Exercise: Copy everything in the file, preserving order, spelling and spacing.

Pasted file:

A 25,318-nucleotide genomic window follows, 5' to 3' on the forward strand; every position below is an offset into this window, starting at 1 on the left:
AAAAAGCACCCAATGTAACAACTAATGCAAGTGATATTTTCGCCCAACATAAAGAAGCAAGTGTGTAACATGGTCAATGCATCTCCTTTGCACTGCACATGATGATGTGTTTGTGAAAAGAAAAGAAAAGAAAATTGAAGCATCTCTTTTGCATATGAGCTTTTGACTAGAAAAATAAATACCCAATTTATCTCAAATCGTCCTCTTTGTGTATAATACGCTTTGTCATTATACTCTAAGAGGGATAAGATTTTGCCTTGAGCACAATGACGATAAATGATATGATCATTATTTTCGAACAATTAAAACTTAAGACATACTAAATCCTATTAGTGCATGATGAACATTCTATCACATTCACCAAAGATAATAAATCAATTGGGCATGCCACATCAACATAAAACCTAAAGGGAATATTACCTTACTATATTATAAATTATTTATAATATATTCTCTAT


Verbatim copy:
A 25,318-nucleotide genomic window follows, 5' to 3' on the forward strand; every position below is an offset into this window, starting at 1 on the left:
AAAAAGCACCCAATGTAACAACTAATGCAAGTGATATTTTCGCCCAACATAAAGAAGCAAGTGTGTAACATGGTCAATGCATCTCCTTTGCACTGCACATGATGATGTGTTTGTGAAAAGAAAAGAAAAGAAAATTGAAGCATCTCTTTTGCATATGAGCTTTTGACTAGAAAAATAAATACCCAATTTATCTCAAATCGTCCTCTTTGTGTATAATACGCTTTGTCATTATACTCTAAGAGGGATAAGATTTTGCCTTGAGCACAATGACGATAAATGATATGATCATTATTTTCGAACAATTAAAACTTAAGACATACTAAATCCTATTAGTGCATGATGAACATTCTATCACATTCACCAAAGATAATAAATCAATTGGGCATGCCACATCAACATAAAACCTAAAGGGAATATTACCTTACTATATTATAAATTATTTATAATATATTCTCTAT